BIZARRE IMPRESSIONS AT YUCATAN

Preparing for the Day of the Dead – public skeleton sculpture

In late October of 1997 I had the pleasure to stay for a week in Mexico D.F and Merida / Yucatan. What I did not know this is the time when Mexicans prepare themselves for the Day of the Dead (Día de Muertos). Especially in Merida I was dazzled to see shops full of plastic skeletons of any kind, souvenirs, decoration and weird disguise all related to the topic of death. This reminded me all of European carnival however with a different purpose and a more strange direction.

Central place with nice green shadows and town hall at Merida

Sweet death – delicious sugar coffins in a shop

Prior to Spanish colonization in the 16th century, the celebration of death took place at the beginning of summer. And the origins of the modern Mexican holiday  can be traced back to indigenous observances dating back hundreds of years and to an Aztec festival. Gradually, it was associated with October 31, November 1, and November 2 to coincide with the Western Christianity, nowadays legal holidays to remember friends and family members who have died.

View on Chichen Itza Castle with really steep steps

View from Chichen Itza Castle on the jungle of Yucatan

Today the view from the old temples and buildings at Chichen Itza just reveals a total wilderness and endless rainforest which more than thousand years ago meant the homeland for the Maya, a loose alliance of city-states in southern Mexico, Guatemala and Belize. You do not see anymore the cities, roads, reservoirs, channels or terraced fields being swallowed again by a thick jungle.

Around the year 900 the Maya quickly and more mysteriously left the country and vanished most probably due to a climate change, little food and too much fighting. Estimations say that the population dropped around 90 % during this time. At a few locations, such as Chichen Itza, the Maya still lived furtheron, though they would never gain their former grandness.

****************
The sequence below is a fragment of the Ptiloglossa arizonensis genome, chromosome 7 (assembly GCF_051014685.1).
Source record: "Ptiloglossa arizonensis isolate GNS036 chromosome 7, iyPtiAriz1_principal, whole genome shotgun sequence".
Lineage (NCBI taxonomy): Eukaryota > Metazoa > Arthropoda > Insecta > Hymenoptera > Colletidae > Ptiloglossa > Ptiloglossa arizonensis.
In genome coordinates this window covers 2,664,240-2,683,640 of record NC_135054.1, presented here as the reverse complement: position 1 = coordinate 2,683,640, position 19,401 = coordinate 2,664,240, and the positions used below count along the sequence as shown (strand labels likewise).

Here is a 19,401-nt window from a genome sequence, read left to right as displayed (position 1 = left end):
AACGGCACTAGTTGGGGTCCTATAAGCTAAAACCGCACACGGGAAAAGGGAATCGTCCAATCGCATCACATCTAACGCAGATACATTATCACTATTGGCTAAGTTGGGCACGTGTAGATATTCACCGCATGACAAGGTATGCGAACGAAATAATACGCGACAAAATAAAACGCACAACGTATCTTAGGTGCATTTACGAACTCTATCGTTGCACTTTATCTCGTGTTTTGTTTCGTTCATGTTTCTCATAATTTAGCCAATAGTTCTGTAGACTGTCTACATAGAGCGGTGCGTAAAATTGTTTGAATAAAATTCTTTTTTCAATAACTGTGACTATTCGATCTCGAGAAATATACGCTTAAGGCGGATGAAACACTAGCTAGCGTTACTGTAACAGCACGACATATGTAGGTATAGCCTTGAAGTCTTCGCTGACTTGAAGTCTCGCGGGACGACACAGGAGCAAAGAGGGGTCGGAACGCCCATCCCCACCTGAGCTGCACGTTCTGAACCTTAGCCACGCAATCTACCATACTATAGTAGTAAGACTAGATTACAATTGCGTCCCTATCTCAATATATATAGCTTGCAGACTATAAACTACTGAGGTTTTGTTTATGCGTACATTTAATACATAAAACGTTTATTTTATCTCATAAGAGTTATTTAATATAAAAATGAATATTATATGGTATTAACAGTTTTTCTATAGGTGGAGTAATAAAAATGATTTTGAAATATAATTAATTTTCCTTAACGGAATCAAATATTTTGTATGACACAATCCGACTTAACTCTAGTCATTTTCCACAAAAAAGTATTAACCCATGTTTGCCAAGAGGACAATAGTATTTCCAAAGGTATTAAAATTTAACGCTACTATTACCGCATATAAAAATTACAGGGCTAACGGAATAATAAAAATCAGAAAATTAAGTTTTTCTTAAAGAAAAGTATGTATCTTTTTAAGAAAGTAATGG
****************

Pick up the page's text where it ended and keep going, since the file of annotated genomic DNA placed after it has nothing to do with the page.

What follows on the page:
Cryptical message and petroglyphs from the past

 

LOST CITIES IN THE JUNGLE

Chichen_Itza_Castillo_Frederick Catherwood_1843_drawingThe Castle of Chichen-Itza, 1843, graphic by Frederick Catherwood

“In 1519 Hernan Cortez, the great Spanish conquistador stormed and took the city of Mexico-Tenochtitlan. He did not then, and he never knew, that it was built upon the ruins of the Mayan civilization. Five years later he travelled across what is now the little republic of Honduras, hacking his way foot by foot through an almost impenetrable forest given over to reptiles and insects and the odours of putrefaction. Had he turned aside from the path he was cutting, by only a fraction, he would have come to a little stream where he would have found in the midst of all this luxuriant foliage the ruins of what had once been a great city. It was the city of Copan, the chief light amongst others such as Tikal or Palenque of the Mayan civilization which existed between A.D. 176 and A.D. 620. They are still, far from all other human habitations, lost in the powerful tropical forest which like some sylvan boa-constrictor, has literally swallowed them up and is now devouring them at its leisure, prising the finehewn, close-laid stones apart with its writhing roots and tendrils.”

John Stewart Collis in “The Vision of Glory, The extraordinary Nature of the Ordinary”

Façade_principale_du_palais_des_Nonnes_Désiré Charnay_1859AMain Front of the Palace of the Nuns, Chichen-Itza 1859, graphic by Désiré Charnay